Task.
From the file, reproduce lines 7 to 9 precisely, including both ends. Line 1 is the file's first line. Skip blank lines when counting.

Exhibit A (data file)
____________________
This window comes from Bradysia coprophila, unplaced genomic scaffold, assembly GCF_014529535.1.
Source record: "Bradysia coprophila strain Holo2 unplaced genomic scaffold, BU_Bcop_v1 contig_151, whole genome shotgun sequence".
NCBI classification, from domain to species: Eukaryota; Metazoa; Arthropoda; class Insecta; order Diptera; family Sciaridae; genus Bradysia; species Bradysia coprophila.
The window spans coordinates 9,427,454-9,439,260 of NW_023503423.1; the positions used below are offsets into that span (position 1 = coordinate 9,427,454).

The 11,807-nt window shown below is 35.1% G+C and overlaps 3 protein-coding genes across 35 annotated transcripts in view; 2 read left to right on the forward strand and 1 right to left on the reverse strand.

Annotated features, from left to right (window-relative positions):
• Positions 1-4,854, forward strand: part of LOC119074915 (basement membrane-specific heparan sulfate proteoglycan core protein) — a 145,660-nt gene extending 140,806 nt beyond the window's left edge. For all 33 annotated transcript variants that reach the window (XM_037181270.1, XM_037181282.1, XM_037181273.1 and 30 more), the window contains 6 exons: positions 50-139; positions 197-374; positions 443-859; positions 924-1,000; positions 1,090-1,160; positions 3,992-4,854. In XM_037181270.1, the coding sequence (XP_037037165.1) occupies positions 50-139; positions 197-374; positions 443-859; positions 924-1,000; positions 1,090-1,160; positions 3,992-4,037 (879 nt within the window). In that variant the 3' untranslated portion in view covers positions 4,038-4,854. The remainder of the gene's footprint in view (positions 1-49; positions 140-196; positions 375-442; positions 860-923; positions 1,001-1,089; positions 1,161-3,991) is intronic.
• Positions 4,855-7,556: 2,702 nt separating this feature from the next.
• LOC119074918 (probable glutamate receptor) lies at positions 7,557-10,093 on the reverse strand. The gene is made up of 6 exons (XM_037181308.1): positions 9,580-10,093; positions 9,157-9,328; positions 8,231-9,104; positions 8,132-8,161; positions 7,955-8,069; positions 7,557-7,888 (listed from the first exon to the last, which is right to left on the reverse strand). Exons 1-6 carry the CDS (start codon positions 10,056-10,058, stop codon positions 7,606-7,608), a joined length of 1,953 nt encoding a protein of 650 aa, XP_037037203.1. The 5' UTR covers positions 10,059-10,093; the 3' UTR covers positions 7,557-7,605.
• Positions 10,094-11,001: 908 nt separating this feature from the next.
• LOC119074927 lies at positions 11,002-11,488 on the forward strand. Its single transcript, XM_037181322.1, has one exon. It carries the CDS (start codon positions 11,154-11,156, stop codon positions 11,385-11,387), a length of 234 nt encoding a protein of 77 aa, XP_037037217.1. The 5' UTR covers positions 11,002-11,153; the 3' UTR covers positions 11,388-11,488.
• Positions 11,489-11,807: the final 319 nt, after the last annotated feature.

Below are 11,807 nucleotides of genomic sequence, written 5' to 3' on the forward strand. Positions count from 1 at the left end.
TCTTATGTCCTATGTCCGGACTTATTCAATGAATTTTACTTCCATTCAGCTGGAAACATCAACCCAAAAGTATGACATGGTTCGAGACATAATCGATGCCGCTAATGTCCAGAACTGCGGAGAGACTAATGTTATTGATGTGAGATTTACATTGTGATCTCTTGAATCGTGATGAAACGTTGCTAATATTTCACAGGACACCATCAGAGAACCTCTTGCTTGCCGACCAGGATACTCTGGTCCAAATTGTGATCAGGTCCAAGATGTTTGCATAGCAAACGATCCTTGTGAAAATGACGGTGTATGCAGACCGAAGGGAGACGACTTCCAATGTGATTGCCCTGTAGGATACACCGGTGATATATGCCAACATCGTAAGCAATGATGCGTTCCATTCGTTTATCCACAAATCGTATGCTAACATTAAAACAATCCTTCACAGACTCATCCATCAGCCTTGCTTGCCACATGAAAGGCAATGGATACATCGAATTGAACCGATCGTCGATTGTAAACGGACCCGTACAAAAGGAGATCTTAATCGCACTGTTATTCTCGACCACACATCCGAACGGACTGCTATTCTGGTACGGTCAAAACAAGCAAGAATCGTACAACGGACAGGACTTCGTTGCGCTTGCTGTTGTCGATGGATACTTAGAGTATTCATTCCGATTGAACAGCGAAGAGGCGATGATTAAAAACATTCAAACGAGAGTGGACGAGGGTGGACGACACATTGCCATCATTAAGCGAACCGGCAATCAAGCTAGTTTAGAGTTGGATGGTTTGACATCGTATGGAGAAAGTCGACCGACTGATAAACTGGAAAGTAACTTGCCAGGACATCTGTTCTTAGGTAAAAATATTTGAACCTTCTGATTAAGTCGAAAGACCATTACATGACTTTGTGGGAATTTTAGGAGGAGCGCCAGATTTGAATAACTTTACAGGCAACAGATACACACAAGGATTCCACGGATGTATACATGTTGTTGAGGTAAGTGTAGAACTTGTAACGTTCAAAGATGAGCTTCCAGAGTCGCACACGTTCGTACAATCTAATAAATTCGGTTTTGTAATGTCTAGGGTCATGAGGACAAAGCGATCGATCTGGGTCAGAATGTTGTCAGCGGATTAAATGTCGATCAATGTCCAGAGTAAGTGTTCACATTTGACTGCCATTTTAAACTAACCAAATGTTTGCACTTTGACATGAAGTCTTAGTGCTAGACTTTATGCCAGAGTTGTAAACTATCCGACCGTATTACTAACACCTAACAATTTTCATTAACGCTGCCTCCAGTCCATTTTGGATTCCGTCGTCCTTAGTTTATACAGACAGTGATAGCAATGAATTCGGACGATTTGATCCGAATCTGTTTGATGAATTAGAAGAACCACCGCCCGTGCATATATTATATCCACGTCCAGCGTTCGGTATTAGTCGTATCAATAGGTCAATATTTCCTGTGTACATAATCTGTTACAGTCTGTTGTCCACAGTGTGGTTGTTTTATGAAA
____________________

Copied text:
• Positions 1-4,854, forward strand: part of LOC119074915 (basement membrane-specific heparan sulfate proteoglycan core protein) — a 145,660-nt gene extending 140,806 nt beyond the window's left edge. For all 33 annotated transcript variants that reach the window (XM_037181270.1, XM_037181282.1, XM_037181273.1 and 30 more), the window contains 6 exons: positions 50-139; positions 197-374; positions 443-859; positions 924-1,000; positions 1,090-1,160; positions 3,992-4,854. In XM_037181270.1, the coding sequence (XP_037037165.1) occupies positions 50-139; positions 197-374; positions 443-859; positions 924-1,000; positions 1,090-1,160; positions 3,992-4,037 (879 nt within the window). In that variant the 3' untranslated portion in view covers positions 4,038-4,854. The remainder of the gene's footprint in view (positions 1-49; positions 140-196; positions 375-442; positions 860-923; positions 1,001-1,089; positions 1,161-3,991) is intronic.
• Positions 4,855-7,556: 2,702 nt separating this feature from the next.
• LOC119074918 (probable glutamate receptor) lies at positions 7,557-10,093 on the reverse strand. The gene is made up of 6 exons (XM_037181308.1): positions 9,580-10,093; positions 9,157-9,328; positions 8,231-9,104; positions 8,132-8,161; positions 7,955-8,069; positions 7,557-7,888 (listed from the first exon to the last, which is right to left on the reverse strand). Exons 1-6 carry the CDS (start codon positions 10,056-10,058, stop codon positions 7,606-7,608), a joined length of 1,953 nt encoding a protein of 650 aa, XP_037037203.1. The 5' UTR covers positions 10,059-10,093; the 3' UTR covers positions 7,557-7,605.